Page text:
May 28, 2009

SQLite optimization on the iPhone

Our current iPhone application makes quite heavy use of SQLite. We persist the model in the database using a Data Access Object pattern built on top of my own JDBC like SQLite layer and it is all still quite lightweight. CoreData whould have been prefereable but we have to be compatible with iPhone SDK versions prior to 3.0. We also use the database to rank trends using indexed and weighted keywords and some additional temporal factors. Thankfully the text data we search through on the device is pre-indexed so we don't have to worry too much about getting suitable data into the tables. However we do need the database to run queries against this data and we spotted early on that optimization would be beneficial here.

I had some ideas of where we could improve and with a little Googling I found a sparse but useful SQLite optimization FAQ compiled by Jim Lyon. I quickly put together a hit list of optimizations that I'd try.

Use a between construct instead of LIKE
The FAQ explains that a LIKE cannot use an index and thus where possible it should be replaced with the > and < operators. For example:

    word LIKE 'dog%'

Can be replaced with the more efficient:

    word > 'dog' AND word < 'doh'

It's not a trivial replacement. Firstly the strings you are comparing must be of one case only. I also ran into trouble with international characters which of course don't fit nicely into the byte ranges. Furthermore you must write a little logic to generate the last character(s) of the 'upper limit term' (in this case 'dog'). Incrementing the last character is all well and good - but what about when you want to perform:

    LIKE 'oz%'

I simply appended a low value character to the string to obtain the 'upper limit term' and ended up with something like: 'oz!' Thankfully I could work within these limitations for our use-cases and performance was much improved.

Move members of IN clauses into temporary tables
Many of our queries used variable length IN clauses. This made it unfeasible to prepare and cache the resultant statements and they would be prepared fresh each time. This sucked up and incredible amount of time - we might spend a second just preparing the statement. A typical clause is shown here:

    AND id IN (32, 45, 67, 68, 80)

I decided that if I moved these values into a temporary table I could use a sub-select within the IN clause and hence end up with a static statement that I could prepare once and cache:

    AND id IN (SELECT id FROM temporary_ids)

In addition to this I hoped to use a PRAGMA directive described in the FAQ to move the temporary tables off of the flash disk and into memory:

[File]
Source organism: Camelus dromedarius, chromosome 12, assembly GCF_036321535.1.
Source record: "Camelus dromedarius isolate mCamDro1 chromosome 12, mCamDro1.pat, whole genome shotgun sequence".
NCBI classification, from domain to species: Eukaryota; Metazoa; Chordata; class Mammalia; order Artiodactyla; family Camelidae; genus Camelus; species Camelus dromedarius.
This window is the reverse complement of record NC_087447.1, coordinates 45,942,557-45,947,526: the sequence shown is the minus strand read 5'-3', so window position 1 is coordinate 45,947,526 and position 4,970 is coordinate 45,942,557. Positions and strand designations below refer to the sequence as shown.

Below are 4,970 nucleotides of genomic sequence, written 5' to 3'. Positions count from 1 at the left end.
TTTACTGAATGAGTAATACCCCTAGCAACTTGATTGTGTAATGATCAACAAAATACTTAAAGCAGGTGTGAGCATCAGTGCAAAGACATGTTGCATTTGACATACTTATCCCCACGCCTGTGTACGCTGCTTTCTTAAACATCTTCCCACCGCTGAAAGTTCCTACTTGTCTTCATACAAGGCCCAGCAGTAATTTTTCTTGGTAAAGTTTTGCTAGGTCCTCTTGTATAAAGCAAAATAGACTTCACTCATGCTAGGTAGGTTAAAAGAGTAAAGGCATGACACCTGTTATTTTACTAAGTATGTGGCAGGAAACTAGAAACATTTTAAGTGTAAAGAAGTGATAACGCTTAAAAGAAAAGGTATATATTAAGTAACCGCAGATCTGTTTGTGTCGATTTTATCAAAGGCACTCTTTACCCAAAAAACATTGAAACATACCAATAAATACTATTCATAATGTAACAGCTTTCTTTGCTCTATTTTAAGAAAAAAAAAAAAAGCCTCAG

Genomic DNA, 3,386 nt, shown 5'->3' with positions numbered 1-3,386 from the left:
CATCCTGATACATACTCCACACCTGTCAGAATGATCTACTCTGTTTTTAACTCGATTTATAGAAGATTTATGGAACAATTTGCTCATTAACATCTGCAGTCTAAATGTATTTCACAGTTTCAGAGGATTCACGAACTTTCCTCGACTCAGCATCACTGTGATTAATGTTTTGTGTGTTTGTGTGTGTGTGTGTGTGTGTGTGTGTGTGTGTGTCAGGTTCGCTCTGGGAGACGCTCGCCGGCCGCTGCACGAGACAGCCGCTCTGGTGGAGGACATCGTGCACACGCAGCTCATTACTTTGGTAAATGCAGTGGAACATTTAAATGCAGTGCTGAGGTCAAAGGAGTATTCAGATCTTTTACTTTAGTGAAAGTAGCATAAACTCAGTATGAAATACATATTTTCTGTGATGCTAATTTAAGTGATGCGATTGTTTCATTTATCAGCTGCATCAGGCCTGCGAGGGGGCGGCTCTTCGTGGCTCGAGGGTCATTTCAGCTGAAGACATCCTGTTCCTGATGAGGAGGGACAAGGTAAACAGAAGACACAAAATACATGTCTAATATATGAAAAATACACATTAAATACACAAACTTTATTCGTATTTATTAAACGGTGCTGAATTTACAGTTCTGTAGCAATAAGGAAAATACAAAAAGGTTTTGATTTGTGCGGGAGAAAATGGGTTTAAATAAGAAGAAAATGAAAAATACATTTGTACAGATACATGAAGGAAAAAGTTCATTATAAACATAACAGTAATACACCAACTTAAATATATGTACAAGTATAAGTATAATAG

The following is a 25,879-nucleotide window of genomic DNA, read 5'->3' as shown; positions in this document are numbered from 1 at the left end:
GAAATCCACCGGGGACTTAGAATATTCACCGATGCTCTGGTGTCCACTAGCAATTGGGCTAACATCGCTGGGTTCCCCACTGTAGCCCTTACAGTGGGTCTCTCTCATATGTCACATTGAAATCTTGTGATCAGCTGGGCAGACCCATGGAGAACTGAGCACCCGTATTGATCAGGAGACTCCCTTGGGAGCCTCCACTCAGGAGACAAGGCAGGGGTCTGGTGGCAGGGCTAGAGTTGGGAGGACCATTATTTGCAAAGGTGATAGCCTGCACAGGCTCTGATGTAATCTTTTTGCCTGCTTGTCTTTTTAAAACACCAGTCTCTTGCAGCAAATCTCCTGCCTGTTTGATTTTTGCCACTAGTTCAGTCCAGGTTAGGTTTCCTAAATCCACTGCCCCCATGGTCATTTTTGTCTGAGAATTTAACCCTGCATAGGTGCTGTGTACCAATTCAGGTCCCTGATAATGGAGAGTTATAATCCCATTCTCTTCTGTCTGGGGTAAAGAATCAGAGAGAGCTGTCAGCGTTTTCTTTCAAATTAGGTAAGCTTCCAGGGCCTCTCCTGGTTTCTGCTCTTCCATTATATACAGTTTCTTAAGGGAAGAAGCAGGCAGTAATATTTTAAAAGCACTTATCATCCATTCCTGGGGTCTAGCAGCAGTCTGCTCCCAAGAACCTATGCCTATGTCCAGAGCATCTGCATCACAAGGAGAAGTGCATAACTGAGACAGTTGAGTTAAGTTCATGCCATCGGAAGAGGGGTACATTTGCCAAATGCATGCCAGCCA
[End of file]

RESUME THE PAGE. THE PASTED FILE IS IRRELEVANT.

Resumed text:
PRAGMA temp_store MEMORY

However, this setting does not seem to take effect on the iPhone version of SQLite which was somewhat disappointing. That said, the restructuring of my IN clauses did provided yet another significant performance improvement. I wouldn't be surprised if the row inserts into the temp table actually take longer than the execution of a given IN clause. But in this instance I am avoiding the costly preparation of a statement on each call.

Order sub-queries so that smaller results are returned first
The FAQ suggests in section 5.3 that sub-queries or criteria should appear in an order such that the criteria that will exclude the most rows should appear first. I take this to mean that this (poor) example query:

    FROM owner o, pet p
    WHERE o.age > 12 AND = 'nathan' AND = o.pet_id

Should be rewritten as:

    FROM owner o, pet p
    WHERE = 'nathan' AND o.age > 12 AND = o.pet_id

Because the criteria is far more selective than that using o.age. Okay, so it's not a great example query. However, in our queries it was quite clear which criteria would be the most selective.

Other practices
Prior to implementing these optimizations we were using many of the best practices recommended in the FAQ including:
  • Batching commands into transactions
  • Using indexes where appropriate and justifying the indexes with the EXPLAIN command
  • VACUUMing the database file before making release builds - this had a noticeable effect on the database file size but I couldn't say that it improved the performance.


  1. Thanks for your feedback using SQLite on iPhone. I hope it'll help me for my developpements.

  2. I have found advantageous to compile my own version of sqlite. This enable pragma such as this to work. You get more bugfixes. You can use Full Text Search etc.

  3. Do you open source it? I have but get stuck at threading managment and want to move it to a better code...